The Personal Finance Society has criticised the Chartered Insurance Institute for not engaging with its board on today's strategy consultation prior to publication.
Today (October 15) the CII published its ‘Shaping the Future Together’ consultation, but the PFS claimed its board had not been consulted on the proposals.
President Sarah Lord, who was consulted individually by the CII, said she “regrets that the CII did not engage with the PFS board collectively on the drafting of the consultation document and the CII did not bring the document to the PFS board for input”.
She went on to say the PFS - which the CII has been trying to deregister - was considering "options for alternative legal structures" which would better protect and promote the interests of PFS members.
Nevertheless she encouraged members to respond to the consultation and said the two bodies would continue to explore areas of collaboration for their mutual benefit.
In its paper the CII acknowledged some PFS members were “unhappy”.
“We know that some of our members are unhappy with the relationship as it currently stands,” it said.
“We believe that the organisations are best served by recognising the commonalities and interdependencies of the personal finance and insurance sectors - albeit without losing sight of either as discrete professions with their own needs and requirements – and therefore, that a future of ongoing positive collaboration [...] would be in the best interest of our members.”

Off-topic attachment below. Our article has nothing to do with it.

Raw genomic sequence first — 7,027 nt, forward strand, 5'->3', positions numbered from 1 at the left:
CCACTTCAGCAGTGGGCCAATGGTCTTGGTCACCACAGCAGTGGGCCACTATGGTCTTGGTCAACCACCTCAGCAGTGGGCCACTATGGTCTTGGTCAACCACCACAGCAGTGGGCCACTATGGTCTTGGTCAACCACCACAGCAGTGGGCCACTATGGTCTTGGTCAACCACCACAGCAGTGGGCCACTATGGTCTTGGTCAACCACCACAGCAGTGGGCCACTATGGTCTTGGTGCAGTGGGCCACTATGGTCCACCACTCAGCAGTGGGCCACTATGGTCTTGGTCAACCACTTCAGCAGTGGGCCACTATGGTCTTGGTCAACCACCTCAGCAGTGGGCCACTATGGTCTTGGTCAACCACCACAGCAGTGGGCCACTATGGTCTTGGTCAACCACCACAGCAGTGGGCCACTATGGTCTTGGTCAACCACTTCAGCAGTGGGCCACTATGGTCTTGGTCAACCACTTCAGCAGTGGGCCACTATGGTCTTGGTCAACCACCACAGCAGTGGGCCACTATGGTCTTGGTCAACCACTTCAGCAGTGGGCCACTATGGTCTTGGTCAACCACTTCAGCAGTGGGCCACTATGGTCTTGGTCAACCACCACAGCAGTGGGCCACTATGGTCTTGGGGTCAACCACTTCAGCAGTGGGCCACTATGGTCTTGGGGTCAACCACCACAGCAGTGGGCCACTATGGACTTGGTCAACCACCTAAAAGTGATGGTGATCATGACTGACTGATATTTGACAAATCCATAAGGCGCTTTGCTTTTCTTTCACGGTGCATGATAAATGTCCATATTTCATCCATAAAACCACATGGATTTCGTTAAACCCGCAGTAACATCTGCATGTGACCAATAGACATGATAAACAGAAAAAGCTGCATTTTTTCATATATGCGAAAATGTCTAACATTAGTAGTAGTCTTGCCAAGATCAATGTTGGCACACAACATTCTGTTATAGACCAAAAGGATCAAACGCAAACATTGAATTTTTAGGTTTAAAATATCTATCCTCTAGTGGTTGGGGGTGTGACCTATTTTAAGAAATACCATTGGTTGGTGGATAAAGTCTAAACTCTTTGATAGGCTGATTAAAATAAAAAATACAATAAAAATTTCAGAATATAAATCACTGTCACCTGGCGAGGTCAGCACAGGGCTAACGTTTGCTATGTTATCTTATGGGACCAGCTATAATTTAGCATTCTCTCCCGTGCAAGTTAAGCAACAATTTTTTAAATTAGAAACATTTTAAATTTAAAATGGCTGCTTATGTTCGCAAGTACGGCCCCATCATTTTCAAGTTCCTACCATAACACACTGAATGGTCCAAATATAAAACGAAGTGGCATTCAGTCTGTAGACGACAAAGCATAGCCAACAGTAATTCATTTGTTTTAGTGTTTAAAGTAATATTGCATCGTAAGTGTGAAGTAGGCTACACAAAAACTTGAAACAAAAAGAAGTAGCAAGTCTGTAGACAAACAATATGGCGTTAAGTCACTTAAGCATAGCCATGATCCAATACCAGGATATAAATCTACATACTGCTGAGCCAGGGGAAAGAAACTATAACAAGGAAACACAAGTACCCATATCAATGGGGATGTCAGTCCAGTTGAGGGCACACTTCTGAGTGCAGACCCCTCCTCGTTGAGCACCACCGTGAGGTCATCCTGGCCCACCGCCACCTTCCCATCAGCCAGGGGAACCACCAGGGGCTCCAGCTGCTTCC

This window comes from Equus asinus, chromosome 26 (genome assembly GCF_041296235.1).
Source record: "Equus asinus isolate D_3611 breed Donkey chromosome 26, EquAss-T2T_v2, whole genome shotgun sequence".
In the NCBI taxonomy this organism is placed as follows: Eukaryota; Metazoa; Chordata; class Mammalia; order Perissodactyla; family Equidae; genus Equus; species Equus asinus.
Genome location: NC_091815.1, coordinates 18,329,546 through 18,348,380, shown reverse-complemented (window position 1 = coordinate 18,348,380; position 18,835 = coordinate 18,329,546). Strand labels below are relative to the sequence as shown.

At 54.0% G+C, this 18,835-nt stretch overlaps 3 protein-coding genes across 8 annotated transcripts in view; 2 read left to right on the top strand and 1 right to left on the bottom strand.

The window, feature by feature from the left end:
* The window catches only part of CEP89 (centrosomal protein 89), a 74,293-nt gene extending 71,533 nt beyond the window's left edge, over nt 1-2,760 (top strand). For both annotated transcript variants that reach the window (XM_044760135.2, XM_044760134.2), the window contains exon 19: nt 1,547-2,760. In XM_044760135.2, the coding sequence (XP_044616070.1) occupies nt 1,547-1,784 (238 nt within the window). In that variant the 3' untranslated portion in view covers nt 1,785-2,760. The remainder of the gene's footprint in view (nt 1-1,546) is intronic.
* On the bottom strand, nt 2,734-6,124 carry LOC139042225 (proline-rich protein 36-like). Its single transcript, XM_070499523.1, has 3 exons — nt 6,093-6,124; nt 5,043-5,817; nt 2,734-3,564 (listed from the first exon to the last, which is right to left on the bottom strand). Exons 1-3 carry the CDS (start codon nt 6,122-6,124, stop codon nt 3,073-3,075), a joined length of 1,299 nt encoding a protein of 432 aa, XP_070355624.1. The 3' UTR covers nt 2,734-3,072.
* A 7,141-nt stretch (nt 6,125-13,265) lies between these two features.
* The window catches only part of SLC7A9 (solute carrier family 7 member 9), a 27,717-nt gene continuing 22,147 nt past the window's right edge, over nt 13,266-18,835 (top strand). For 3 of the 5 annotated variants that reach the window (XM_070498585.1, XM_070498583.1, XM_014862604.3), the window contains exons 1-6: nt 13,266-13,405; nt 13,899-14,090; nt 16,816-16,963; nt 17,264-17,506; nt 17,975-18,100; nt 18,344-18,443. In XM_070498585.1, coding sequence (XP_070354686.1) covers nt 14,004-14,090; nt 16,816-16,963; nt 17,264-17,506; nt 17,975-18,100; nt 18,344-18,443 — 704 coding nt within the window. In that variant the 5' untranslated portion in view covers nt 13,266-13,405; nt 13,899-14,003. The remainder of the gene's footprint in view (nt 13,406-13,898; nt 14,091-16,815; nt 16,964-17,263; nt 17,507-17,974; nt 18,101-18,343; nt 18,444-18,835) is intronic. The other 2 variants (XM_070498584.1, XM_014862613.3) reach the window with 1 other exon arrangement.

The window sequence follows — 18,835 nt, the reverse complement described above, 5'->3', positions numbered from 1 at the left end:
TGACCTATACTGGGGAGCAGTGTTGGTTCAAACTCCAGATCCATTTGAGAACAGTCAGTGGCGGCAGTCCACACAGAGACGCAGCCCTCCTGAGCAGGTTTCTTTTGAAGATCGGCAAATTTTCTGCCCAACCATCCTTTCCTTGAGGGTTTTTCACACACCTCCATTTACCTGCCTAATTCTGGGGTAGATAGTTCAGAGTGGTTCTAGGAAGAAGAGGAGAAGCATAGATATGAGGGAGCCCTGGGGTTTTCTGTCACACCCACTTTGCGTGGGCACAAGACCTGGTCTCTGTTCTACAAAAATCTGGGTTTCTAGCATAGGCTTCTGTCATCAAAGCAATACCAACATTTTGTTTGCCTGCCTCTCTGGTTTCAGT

Lord said in response: "The PFS board believes in the light of the CII board’s attempt to deregister the company that the status quo is no longer an option and welcomes the implicit recognition of this in the consultation document.
"We encourage all members to contribute their views on the relationship of the PFS and the CII by responding to the consultation."
In its consultation, the CII proposed a number of improvements to its education offering in response to Lord’s initial feedback.
One referenced the need to make its qualification pathways “clearer and simpler”, as well as look into the option of supplementing them with “certificated programmes”.
Other suggestions included making its content “more relevant”, introducing a new learning and experience assessment, making it “easier and fairer” to convert previous study to CII qualification pathways, and adding more career development tools.
The PFS has not clarified whether it thinks these proposals are enough to bring the CII’s education offering up to speed with the rest of the industry.
But in a statement responding to the plans, Lord said: “The PFS board is disappointed that over the last few years the CII’s education offering, including the qualification framework and pathways has not kept pace with the needs of the profession and welcomes the opportunity for PFS members to input their views on improvements now necessary.”